Heavy snow loads on roofs can lead to building damage and collapse. Commercial, residential buildings, carports, and awnings can be affected. As winter storms loom, property owners and residents should be aware of the weight or snow load these storms may be creating, especially on flat roofs.
After the storm
A snow event is not necessarily a single large snowstorm. A snow event can be a series of storms that result in additional snow loads on a building. Having snow on your roof isn’t always a bad thing. It’s the type of snow that matters. Wet or densely packed snow is much heavier than freshly fallen snow and if left on the roof, snow can turn into ice, creating ice dams, a sagging roof, leaks, or even causing the roof to collapse.
On the Roof
Instead of climbing on the slippery roof, we recommend using a snow rake. attempting to remove snow from a roof is more hazardous than beneficial, falls from roofs and possible exposure to electrical wires while on the roof are serious hazards. If snow loads become too great for you to safely handle, call in a professional for assistance.
- Roof Health. Inspect roofs for leaks or structural deficiencies that may have developed during the storm. Signs of possible roof failure include doors or windows not properly working, irregular ceiling finishes, or actual roof leaks.
- Solar Panels. Solar panels can offer a tricky proposition. It can be dangerous to try to scrape ice off the panels, so leave that job to your solar panel provider.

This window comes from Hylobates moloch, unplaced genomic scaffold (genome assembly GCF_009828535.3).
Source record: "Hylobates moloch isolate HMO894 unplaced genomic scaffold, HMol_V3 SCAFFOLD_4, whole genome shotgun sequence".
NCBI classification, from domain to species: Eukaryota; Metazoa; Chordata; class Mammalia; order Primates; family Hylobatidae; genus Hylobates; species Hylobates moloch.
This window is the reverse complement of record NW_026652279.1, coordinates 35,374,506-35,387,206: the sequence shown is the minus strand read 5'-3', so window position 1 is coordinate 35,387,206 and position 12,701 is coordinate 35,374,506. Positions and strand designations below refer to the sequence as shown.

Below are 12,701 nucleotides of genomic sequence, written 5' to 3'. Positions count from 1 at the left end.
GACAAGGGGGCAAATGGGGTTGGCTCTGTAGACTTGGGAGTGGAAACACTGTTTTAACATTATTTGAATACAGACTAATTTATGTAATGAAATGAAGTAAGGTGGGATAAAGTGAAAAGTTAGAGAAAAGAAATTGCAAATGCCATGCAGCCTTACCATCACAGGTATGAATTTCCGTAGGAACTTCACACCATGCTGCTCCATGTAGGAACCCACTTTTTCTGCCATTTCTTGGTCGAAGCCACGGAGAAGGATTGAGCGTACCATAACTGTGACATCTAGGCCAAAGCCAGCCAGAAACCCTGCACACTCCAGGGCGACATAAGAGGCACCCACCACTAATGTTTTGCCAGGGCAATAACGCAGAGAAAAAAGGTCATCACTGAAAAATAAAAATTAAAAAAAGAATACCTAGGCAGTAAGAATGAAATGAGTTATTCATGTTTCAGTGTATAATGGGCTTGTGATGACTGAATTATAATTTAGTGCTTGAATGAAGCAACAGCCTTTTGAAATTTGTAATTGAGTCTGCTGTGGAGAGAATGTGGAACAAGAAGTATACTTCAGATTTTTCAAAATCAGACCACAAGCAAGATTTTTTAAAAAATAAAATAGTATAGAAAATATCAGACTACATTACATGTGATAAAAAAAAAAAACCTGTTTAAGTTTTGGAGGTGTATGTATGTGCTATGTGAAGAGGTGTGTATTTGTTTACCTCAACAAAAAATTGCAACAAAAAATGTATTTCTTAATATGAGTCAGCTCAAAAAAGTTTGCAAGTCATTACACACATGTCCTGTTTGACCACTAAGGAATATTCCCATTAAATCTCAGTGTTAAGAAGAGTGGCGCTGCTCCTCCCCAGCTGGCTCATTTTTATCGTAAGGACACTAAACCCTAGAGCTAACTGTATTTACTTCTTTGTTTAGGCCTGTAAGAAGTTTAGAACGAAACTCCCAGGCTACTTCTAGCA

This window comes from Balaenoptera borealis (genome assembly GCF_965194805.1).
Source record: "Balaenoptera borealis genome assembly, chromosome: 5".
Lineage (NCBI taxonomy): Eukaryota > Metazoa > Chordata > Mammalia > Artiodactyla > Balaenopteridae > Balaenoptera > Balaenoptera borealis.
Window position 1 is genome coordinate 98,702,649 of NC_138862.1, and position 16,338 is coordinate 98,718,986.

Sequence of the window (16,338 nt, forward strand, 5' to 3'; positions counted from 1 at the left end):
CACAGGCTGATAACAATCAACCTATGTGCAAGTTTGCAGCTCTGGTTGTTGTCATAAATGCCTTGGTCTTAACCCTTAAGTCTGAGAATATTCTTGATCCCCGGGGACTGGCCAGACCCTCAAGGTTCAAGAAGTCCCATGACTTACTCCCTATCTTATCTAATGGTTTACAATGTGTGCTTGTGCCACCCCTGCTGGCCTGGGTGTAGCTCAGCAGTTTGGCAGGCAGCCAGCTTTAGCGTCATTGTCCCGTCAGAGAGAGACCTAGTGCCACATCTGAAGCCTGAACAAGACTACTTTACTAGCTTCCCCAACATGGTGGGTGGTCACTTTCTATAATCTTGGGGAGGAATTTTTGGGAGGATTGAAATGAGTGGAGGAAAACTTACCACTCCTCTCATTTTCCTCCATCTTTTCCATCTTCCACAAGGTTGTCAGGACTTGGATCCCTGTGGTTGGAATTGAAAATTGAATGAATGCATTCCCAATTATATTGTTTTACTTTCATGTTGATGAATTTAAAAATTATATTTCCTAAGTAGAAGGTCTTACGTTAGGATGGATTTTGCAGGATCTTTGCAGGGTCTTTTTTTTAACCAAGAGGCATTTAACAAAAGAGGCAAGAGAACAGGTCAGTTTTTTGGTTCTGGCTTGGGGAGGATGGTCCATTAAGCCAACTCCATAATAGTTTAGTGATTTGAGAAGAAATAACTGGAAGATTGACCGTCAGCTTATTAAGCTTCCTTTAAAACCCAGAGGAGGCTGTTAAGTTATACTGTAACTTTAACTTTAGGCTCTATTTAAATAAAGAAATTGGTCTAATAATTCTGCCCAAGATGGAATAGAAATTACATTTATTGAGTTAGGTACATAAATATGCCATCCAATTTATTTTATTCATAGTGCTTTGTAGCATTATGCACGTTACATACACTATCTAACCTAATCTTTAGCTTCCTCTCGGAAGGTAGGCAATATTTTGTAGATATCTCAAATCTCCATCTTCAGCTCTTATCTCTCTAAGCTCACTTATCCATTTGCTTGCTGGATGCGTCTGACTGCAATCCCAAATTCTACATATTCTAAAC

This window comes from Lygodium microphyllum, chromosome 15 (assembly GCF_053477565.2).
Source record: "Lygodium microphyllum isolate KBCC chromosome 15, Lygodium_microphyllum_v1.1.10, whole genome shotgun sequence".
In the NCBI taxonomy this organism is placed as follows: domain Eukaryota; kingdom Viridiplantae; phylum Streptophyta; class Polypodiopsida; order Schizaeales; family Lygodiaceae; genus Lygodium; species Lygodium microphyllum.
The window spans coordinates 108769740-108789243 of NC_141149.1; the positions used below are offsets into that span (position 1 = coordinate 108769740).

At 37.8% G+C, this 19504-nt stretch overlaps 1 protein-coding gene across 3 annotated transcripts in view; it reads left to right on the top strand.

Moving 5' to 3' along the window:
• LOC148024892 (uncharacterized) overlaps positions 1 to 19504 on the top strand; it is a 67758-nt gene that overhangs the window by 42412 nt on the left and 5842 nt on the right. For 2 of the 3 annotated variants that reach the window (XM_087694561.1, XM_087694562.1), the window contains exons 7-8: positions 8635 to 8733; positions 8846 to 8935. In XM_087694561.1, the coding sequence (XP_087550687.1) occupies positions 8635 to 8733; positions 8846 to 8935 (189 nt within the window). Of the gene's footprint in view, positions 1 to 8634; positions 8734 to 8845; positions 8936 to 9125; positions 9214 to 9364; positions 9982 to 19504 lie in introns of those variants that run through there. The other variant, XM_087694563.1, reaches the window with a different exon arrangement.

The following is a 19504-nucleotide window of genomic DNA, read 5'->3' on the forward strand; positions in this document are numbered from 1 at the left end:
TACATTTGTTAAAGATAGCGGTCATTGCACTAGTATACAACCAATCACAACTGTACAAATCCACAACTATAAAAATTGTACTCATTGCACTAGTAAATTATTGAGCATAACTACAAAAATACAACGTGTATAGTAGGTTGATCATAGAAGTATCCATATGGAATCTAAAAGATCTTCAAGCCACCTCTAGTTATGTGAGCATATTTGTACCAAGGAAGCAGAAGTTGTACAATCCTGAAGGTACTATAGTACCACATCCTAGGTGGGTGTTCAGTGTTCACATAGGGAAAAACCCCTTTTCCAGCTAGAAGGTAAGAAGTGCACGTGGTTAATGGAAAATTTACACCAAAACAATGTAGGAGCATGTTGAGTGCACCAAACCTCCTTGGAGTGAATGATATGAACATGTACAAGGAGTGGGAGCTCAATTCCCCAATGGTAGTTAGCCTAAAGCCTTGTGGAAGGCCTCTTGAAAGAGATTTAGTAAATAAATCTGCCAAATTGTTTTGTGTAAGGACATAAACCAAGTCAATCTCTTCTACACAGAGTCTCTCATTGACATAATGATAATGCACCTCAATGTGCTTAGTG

- Ice Damns. A word about ice damns. Ice dams are formed when ice builds To prevent ice dams from forming in the first place be sure to regularly rake your roof and consider installing heat cables. If an ice damn does develop, use these tips to remove it:
- Use a chip and hammer
- Pour warm water over the dam
- Get better attic insulation and ventilation
- Use an ice dam sock
On the Ground
- Gutters/Drains. Make certain gutters, drains, and downspouts are clear of ice and debris. Clear areas around downspouts to allow the water from the melting snow has a path to flow away from the house or building.
- Vents/Exhausts. Clear snow and ice away from exhaust vents that go through exterior walls.
- Decks. Clear decks of snow to reduce stress on them.
- Icicles. You may think that knocking down icicles is a smart move for maintaining your roof, in reality, removing icicles can break or damage gutters, downspouts, or other elements of the roof.
Flat Roof Considerations
Owners and residents of flat-roof buildings are urged to be aware of the possible snow load danger. The threat from the weight of heavy snow will remain for some time after the storm ends if cold temperatures are expected after the storm. Weather conditions won’t allow much melting to occur.
Though it may seem counterintuitive, one of the best ways to keep snow off of your roof is by keeping your roof cold. This stops snow and ice from sticking, melting, and refreezing on your rooftop.
If you have suffered storm damage to your property, contact your Avery agent to discuss your options.